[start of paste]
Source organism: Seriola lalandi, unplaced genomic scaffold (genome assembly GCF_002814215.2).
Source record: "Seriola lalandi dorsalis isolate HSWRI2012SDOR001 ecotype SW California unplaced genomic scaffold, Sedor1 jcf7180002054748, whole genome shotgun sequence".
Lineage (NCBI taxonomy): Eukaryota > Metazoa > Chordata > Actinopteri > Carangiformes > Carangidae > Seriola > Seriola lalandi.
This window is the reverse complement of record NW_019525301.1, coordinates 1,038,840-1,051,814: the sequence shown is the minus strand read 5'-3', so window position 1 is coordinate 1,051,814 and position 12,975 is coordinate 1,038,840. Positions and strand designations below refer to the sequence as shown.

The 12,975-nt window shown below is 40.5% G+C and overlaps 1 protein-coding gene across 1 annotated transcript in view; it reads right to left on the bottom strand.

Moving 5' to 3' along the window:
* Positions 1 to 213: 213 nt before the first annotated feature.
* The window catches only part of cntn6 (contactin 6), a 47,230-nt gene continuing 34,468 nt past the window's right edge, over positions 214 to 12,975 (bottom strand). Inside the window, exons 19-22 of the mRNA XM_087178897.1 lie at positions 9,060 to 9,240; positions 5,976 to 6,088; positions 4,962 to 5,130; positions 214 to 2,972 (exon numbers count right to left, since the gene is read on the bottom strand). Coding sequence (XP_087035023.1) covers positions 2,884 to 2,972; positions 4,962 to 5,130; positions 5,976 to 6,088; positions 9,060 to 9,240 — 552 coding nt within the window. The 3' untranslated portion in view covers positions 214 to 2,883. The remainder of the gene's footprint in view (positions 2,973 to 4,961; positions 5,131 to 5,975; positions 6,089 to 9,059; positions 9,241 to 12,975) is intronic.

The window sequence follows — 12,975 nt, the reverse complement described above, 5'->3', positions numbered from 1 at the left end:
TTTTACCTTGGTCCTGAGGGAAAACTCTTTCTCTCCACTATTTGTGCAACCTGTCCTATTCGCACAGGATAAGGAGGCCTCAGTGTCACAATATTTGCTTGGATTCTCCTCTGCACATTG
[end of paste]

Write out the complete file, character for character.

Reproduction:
Source organism: Seriola lalandi, unplaced genomic scaffold (genome assembly GCF_002814215.2).
Source record: "Seriola lalandi dorsalis isolate HSWRI2012SDOR001 ecotype SW California unplaced genomic scaffold, Sedor1 jcf7180002054748, whole genome shotgun sequence".
Lineage (NCBI taxonomy): Eukaryota > Metazoa > Chordata > Actinopteri > Carangiformes > Carangidae > Seriola > Seriola lalandi.
This window is the reverse complement of record NW_019525301.1, coordinates 1,038,840-1,051,814: the sequence shown is the minus strand read 5'-3', so window position 1 is coordinate 1,051,814 and position 12,975 is coordinate 1,038,840. Positions and strand designations below refer to the sequence as shown.

The 12,975-nt window shown below is 40.5% G+C and overlaps 1 protein-coding gene across 1 annotated transcript in view; it reads right to left on the bottom strand.

Moving 5' to 3' along the window:
* Positions 1 to 213: 213 nt before the first annotated feature.
* The window catches only part of cntn6 (contactin 6), a 47,230-nt gene continuing 34,468 nt past the window's right edge, over positions 214 to 12,975 (bottom strand). Inside the window, exons 19-22 of the mRNA XM_087178897.1 lie at positions 9,060 to 9,240; positions 5,976 to 6,088; positions 4,962 to 5,130; positions 214 to 2,972 (exon numbers count right to left, since the gene is read on the bottom strand). Coding sequence (XP_087035023.1) covers positions 2,884 to 2,972; positions 4,962 to 5,130; positions 5,976 to 6,088; positions 9,060 to 9,240 — 552 coding nt within the window. The 3' untranslated portion in view covers positions 214 to 2,883. The remainder of the gene's footprint in view (positions 2,973 to 4,961; positions 5,131 to 5,975; positions 6,089 to 9,059; positions 9,241 to 12,975) is intronic.

The window sequence follows — 12,975 nt, the reverse complement described above, 5'->3', positions numbered from 1 at the left end:
TTTTACCTTGGTCCTGAGGGAAAACTCTTTCTCTCCACTATTTGTGCAACCTGTCCTATTCGCACAGGATAAGGAGGCCTCAGTGTCACAATATTTGCTTGGATTCTCCTCTGCACATTG